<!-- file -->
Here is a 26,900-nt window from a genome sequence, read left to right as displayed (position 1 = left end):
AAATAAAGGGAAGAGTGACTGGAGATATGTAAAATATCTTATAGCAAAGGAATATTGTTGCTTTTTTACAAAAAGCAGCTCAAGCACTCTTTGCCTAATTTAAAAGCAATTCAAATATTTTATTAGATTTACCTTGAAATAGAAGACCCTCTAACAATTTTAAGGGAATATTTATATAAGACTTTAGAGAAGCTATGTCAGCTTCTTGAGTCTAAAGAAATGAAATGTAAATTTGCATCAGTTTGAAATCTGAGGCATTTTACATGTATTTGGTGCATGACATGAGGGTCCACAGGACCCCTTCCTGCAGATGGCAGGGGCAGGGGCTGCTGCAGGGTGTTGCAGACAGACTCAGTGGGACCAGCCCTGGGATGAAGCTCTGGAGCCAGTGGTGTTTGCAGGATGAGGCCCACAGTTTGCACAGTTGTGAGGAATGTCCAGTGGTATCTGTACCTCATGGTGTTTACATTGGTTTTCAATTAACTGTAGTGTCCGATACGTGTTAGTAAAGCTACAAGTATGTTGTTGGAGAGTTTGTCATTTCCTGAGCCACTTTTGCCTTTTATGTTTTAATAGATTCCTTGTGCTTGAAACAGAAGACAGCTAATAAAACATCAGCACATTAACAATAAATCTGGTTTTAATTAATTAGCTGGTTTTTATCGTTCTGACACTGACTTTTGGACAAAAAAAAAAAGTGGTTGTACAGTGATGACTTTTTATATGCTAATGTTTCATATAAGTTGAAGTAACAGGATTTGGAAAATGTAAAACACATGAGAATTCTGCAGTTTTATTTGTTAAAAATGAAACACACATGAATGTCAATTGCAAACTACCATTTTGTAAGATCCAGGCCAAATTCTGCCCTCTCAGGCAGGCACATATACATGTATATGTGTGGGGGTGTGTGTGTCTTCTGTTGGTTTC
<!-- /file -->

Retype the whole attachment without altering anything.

Here is a 26,900-nt window from a genome sequence, read left to right as displayed (position 1 = left end):
AAATAAAGGGAAGAGTGACTGGAGATATGTAAAATATCTTATAGCAAAGGAATATTGTTGCTTTTTTACAAAAAGCAGCTCAAGCACTCTTTGCCTAATTTAAAAGCAATTCAAATATTTTATTAGATTTACCTTGAAATAGAAGACCCTCTAACAATTTTAAGGGAATATTTATATAAGACTTTAGAGAAGCTATGTCAGCTTCTTGAGTCTAAAGAAATGAAATGTAAATTTGCATCAGTTTGAAATCTGAGGCATTTTACATGTATTTGGTGCATGACATGAGGGTCCACAGGACCCCTTCCTGCAGATGGCAGGGGCAGGGGCTGCTGCAGGGTGTTGCAGACAGACTCAGTGGGACCAGCCCTGGGATGAAGCTCTGGAGCCAGTGGTGTTTGCAGGATGAGGCCCACAGTTTGCACAGTTGTGAGGAATGTCCAGTGGTATCTGTACCTCATGGTGTTTACATTGGTTTTCAATTAACTGTAGTGTCCGATACGTGTTAGTAAAGCTACAAGTATGTTGTTGGAGAGTTTGTCATTTCCTGAGCCACTTTTGCCTTTTATGTTTTAATAGATTCCTTGTGCTTGAAACAGAAGACAGCTAATAAAACATCAGCACATTAACAATAAATCTGGTTTTAATTAATTAGCTGGTTTTTATCGTTCTGACACTGACTTTTGGACAAAAAAAAAAAGTGGTTGTACAGTGATGACTTTTTATATGCTAATGTTTCATATAAGTTGAAGTAACAGGATTTGGAAAATGTAAAACACATGAGAATTCTGCAGTTTTATTTGTTAAAAATGAAACACACATGAATGTCAATTGCAAACTACCATTTTGTAAGATCCAGGCCAAATTCTGCCCTCTCAGGCAGGCACATATACATGTATATGTGTGGGGGTGTGTGTGTCTTCTGTTGGTTTC